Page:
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The Living American Gospel


Is the Word of God open to interpretation? Is there a “Living Gospel”? Some, like the oft-maligned Biblical Literalists, say the Bible is absolutely accurate. Modern Islamic theology holds that the Koran loses its divine nature when translated out of Arabic.

The Muslim view seems to echo St. Augustine:

If you believe what you like in the gospels, and reject what you don't like, it is not the gospel you believe, but yourself.

The Word of God is fixed. Any interpretation necessarily adds some measure of human error, and likely reflects the interpreter more than the Author.

When the subject shifts from the Word of God to the words of men, are those words then imbued with life? Does, for example, the United States Constitution come alive because we know who drafted it and who signed it?

Discerning the intent of God is a challenge. A challenge many have felt able to meet, but there are at least as many to argue any conclusion. The intent of the Founders is a matter of historic record. Arguments about the Founders’ intent can be rooted in fact rather than faith.

To assert the Constitution is alive is to willfully ignore both the historic record and the principles of law. The Constitution is a contract. Some may argue it an invalid contract, but those who take it to be binding, must themselves be bound by its language and intent. A contract does not change because one party decides some clause has become unpleasant.

We have in the Constitution a more certain source than in the Gospel. And it includes a process for amending and improving itself. Whatever flaws the Founders did not see, or could not resolve, can be corrected. There is no need to create an animistic spirit within its plain language.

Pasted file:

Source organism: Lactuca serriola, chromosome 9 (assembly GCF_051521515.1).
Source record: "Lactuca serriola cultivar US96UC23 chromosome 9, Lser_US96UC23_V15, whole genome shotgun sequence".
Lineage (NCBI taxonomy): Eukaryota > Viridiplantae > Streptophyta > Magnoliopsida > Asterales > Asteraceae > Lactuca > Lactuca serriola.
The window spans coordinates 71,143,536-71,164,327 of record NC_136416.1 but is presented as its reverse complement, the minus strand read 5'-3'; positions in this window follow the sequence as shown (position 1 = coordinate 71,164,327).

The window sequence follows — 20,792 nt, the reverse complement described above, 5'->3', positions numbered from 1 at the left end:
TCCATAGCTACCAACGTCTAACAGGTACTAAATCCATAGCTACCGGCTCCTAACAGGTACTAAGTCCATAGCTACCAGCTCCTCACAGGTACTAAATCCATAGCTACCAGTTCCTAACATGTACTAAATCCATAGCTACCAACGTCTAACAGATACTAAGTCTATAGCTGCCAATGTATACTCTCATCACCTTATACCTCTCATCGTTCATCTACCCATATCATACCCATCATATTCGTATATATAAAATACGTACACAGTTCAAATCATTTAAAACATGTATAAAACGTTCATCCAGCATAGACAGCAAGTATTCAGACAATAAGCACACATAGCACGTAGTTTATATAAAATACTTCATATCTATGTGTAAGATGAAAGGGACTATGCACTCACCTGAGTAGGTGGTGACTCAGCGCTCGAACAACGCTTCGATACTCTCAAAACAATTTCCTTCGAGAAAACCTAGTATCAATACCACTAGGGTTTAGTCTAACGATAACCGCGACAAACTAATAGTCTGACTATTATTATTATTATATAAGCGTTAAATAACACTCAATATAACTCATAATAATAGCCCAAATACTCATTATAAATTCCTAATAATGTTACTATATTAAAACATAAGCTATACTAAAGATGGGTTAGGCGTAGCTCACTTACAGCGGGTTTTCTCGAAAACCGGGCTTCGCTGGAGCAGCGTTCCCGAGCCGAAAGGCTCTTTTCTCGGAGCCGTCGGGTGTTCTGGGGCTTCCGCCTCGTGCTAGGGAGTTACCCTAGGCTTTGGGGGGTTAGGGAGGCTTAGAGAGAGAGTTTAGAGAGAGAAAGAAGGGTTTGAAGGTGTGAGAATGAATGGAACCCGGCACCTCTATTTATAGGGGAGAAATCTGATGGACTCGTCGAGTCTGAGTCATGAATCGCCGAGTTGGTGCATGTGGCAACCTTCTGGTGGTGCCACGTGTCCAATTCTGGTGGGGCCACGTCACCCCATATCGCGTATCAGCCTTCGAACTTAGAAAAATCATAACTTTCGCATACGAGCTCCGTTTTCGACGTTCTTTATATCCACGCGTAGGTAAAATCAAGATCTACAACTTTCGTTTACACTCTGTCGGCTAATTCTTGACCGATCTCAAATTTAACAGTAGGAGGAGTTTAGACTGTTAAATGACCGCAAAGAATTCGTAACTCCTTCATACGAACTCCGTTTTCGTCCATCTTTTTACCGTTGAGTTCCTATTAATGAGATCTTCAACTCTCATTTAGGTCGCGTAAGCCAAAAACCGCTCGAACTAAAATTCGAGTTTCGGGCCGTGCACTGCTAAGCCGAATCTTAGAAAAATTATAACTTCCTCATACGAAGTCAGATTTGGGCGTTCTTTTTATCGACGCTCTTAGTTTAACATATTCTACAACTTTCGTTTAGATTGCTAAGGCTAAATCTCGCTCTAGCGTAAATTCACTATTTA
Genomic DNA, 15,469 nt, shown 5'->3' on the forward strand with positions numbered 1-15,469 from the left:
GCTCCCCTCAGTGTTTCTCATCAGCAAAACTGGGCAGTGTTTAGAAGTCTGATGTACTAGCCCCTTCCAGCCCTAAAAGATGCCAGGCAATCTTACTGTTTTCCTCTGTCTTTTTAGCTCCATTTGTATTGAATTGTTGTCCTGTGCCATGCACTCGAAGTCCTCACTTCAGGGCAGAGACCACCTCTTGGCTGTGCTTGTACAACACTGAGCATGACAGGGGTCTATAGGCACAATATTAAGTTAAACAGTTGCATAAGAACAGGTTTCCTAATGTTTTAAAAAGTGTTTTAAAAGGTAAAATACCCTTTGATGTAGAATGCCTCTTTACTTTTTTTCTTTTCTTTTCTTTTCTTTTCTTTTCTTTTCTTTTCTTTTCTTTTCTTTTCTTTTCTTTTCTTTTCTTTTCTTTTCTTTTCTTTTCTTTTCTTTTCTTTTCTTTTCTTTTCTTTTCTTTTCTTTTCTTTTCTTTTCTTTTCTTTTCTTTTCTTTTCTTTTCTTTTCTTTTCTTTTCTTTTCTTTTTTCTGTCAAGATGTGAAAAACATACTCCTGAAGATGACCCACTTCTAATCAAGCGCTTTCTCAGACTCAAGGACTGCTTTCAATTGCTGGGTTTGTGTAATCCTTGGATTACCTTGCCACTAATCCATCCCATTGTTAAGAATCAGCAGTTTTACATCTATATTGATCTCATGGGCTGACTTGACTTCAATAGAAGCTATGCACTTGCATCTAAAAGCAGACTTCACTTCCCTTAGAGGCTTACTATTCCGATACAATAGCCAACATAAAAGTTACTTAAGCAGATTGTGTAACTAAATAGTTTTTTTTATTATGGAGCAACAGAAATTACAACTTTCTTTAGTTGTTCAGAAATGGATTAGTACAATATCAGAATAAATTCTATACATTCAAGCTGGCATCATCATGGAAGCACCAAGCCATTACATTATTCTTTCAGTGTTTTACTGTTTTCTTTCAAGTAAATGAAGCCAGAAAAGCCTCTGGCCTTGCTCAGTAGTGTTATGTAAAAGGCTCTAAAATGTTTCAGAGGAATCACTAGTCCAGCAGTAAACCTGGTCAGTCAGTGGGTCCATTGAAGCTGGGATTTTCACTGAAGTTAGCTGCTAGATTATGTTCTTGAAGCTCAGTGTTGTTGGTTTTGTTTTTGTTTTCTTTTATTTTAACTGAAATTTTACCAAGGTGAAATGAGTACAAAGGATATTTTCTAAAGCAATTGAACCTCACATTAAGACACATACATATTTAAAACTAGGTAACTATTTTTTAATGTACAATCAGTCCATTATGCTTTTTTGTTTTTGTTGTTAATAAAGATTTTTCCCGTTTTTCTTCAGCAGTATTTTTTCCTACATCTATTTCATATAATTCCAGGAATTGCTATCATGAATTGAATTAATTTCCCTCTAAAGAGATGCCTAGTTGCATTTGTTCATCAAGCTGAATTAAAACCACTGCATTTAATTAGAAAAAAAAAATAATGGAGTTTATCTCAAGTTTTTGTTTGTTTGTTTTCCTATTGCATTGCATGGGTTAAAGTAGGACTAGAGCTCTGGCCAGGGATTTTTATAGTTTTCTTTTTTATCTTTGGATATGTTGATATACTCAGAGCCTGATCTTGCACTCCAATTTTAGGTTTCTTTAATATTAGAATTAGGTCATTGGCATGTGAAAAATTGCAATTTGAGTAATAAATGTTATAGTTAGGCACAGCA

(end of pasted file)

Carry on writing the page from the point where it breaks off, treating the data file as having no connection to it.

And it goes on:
Justice Clarence Thomas explains:

As important as our Constitution is, there is no one accepted way of interpreting it. Indeed, for some commentators, it seems that if they like or prefer a particular policy or conduct, then it must be constitutional; while the policies that they do not prefer or like are unconstitutional. Obviously, this approach cannot be right. But, it certainly is at the center of the process of selecting judges. It goes something like this. If a judge does not think that abortion is best as a matter of policy or personal opinion, then the thought is that he or she will find it unconstitutional; while the judge who thinks it is good policy will find it constitutional. Those who think this way often seem to believe that since this is the way they themselves think, everyone must be doing the same thing. In this sense, legal realism morphs into legal cynicism. Certainly this is no way to run a railroad, not to mention interpret the Constitution… .

Let me put it this way; there are really only two ways to interpret the Constitution—try to discern as best we can what the framers intended or make it up. No matter how ingenious, imaginative or artfully put, unless interpretive methodologies are tied to the original intent of the framers, they have no more basis in the Constitution than the latest football scores. To be sure, even the most conscientious effort to adhere to the original intent of the framers of our Constitution is flawed, as all methodologies and human institutions are; but at least originalism has the advantage of being legitimate and, I might add, impartial.

Those who believe in a living Gospel will one day have their interpretations judged by its Author. Those who selfishly imagine life in the Constitution need not wait. They are not only wrong, bad acting in bad faith under our mutual contract. Let them be judged harshly, and let justice be swift.

H/T Betsey’s Page and Maggie’s Farm